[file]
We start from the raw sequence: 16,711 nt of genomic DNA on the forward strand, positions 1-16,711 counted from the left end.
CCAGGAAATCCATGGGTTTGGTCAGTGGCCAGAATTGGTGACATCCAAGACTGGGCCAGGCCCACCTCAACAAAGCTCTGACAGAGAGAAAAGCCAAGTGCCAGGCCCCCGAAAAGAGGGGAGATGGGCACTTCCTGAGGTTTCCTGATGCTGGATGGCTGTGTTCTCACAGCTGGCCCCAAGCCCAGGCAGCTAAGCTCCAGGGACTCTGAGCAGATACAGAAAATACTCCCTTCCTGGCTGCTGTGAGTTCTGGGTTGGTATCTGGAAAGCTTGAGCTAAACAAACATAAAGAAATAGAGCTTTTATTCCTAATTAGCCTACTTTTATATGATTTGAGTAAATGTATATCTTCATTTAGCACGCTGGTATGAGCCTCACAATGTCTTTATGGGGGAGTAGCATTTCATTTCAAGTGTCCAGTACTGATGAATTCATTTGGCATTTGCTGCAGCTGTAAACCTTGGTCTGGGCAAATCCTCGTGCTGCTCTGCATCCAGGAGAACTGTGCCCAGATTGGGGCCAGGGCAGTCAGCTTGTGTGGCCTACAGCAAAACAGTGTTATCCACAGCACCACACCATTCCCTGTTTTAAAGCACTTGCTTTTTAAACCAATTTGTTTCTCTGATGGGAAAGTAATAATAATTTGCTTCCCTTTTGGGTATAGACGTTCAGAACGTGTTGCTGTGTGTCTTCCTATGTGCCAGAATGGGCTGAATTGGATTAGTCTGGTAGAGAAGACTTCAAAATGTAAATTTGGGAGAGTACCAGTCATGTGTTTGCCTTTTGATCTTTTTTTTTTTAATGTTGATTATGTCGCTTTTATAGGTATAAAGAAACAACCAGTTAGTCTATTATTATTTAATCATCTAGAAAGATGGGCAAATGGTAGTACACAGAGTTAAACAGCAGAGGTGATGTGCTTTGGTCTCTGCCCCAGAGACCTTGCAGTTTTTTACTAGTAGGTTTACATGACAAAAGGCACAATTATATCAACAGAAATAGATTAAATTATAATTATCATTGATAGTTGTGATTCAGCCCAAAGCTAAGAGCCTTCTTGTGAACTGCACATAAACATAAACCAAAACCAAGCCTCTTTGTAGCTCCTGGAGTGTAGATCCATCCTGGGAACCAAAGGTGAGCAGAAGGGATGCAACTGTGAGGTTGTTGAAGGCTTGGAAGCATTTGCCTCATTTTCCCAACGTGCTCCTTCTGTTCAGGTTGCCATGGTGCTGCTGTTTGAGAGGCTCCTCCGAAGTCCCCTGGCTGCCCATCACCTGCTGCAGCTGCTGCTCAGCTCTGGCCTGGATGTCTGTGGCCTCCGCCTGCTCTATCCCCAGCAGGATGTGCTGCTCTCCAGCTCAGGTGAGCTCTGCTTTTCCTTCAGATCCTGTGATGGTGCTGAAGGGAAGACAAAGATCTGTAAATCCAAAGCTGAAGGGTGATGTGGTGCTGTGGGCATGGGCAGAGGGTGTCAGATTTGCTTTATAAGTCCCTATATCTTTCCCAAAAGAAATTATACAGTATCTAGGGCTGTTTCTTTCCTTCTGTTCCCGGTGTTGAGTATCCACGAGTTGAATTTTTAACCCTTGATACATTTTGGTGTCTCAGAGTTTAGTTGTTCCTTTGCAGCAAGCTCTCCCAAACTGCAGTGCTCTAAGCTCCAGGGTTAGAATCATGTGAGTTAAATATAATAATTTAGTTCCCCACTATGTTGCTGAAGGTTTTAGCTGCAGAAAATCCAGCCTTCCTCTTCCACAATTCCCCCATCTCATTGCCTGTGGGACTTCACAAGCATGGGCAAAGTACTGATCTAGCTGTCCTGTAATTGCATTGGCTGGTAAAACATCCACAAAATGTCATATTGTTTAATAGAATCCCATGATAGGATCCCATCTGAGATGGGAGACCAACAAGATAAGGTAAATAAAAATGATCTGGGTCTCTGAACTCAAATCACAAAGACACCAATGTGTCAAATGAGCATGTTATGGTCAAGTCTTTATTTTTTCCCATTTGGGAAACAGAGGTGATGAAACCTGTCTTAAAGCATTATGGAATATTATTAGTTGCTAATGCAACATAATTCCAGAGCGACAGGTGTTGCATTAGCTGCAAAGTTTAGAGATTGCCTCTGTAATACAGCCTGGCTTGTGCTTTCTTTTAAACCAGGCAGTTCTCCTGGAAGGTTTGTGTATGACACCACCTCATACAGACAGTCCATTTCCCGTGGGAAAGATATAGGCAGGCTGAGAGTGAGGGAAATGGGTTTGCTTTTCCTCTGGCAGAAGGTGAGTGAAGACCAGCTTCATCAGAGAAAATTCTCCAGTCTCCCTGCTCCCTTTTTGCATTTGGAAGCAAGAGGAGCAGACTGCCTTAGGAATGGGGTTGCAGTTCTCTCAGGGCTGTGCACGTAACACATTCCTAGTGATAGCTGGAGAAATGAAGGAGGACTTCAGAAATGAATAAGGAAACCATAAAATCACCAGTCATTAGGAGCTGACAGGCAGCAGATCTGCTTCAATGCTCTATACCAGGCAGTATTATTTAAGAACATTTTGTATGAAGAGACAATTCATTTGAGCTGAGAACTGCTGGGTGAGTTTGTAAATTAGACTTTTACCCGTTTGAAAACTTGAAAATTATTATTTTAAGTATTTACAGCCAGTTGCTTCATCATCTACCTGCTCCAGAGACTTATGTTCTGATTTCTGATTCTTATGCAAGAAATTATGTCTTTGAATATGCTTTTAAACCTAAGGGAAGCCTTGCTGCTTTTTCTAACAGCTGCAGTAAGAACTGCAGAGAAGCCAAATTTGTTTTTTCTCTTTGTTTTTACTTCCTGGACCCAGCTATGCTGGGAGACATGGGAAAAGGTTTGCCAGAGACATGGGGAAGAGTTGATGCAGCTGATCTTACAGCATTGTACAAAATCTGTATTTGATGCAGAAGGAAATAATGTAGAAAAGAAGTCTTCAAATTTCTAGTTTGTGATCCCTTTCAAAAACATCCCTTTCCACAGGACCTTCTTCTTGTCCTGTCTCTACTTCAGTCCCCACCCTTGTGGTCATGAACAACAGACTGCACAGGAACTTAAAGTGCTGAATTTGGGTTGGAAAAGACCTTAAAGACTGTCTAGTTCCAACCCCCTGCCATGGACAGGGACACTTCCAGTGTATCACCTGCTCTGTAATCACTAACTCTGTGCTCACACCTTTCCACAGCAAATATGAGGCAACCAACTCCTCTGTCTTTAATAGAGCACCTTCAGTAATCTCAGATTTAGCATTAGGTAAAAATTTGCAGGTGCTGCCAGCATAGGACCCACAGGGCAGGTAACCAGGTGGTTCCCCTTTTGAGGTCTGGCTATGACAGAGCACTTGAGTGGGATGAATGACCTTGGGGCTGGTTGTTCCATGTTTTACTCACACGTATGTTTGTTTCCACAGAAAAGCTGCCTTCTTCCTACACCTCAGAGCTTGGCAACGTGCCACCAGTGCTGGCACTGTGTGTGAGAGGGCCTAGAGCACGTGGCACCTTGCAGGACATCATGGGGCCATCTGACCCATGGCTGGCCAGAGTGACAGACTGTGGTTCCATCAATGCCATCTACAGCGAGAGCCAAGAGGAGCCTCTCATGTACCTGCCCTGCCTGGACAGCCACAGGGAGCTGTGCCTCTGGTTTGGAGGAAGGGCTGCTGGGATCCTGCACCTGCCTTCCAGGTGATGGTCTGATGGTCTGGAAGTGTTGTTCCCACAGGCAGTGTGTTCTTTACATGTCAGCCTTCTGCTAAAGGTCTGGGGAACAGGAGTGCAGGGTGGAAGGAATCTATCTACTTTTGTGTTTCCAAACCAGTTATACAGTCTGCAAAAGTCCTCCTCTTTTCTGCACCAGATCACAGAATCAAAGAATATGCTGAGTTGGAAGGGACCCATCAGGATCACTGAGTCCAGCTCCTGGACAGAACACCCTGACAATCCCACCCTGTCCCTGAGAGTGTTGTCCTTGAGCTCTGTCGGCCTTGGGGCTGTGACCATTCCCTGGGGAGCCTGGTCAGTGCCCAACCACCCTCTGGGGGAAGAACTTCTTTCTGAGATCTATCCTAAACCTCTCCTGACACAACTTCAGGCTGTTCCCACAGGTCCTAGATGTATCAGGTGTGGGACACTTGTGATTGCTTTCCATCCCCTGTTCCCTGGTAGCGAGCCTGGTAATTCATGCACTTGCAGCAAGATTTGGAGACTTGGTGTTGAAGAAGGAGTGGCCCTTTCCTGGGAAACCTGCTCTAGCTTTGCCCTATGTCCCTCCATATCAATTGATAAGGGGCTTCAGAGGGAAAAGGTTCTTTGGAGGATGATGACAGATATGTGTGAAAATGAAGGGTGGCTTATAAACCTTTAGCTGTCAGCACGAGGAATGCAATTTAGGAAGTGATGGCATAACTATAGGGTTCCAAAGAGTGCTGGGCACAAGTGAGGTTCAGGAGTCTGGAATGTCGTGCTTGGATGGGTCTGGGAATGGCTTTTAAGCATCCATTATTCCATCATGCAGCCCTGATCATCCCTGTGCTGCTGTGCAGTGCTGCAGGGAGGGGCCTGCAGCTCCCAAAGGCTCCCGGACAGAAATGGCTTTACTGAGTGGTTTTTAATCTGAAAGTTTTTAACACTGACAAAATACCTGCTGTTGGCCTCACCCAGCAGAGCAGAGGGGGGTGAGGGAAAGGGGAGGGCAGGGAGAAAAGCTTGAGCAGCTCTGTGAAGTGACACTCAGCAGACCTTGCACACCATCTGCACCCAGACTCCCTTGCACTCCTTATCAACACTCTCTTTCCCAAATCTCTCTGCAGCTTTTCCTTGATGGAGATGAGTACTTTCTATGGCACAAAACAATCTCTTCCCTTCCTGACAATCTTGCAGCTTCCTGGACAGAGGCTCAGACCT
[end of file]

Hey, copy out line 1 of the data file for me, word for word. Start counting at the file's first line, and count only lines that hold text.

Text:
We start from the raw sequence: 16,711 nt of genomic DNA on the forward strand, positions 1-16,711 counted from the left end.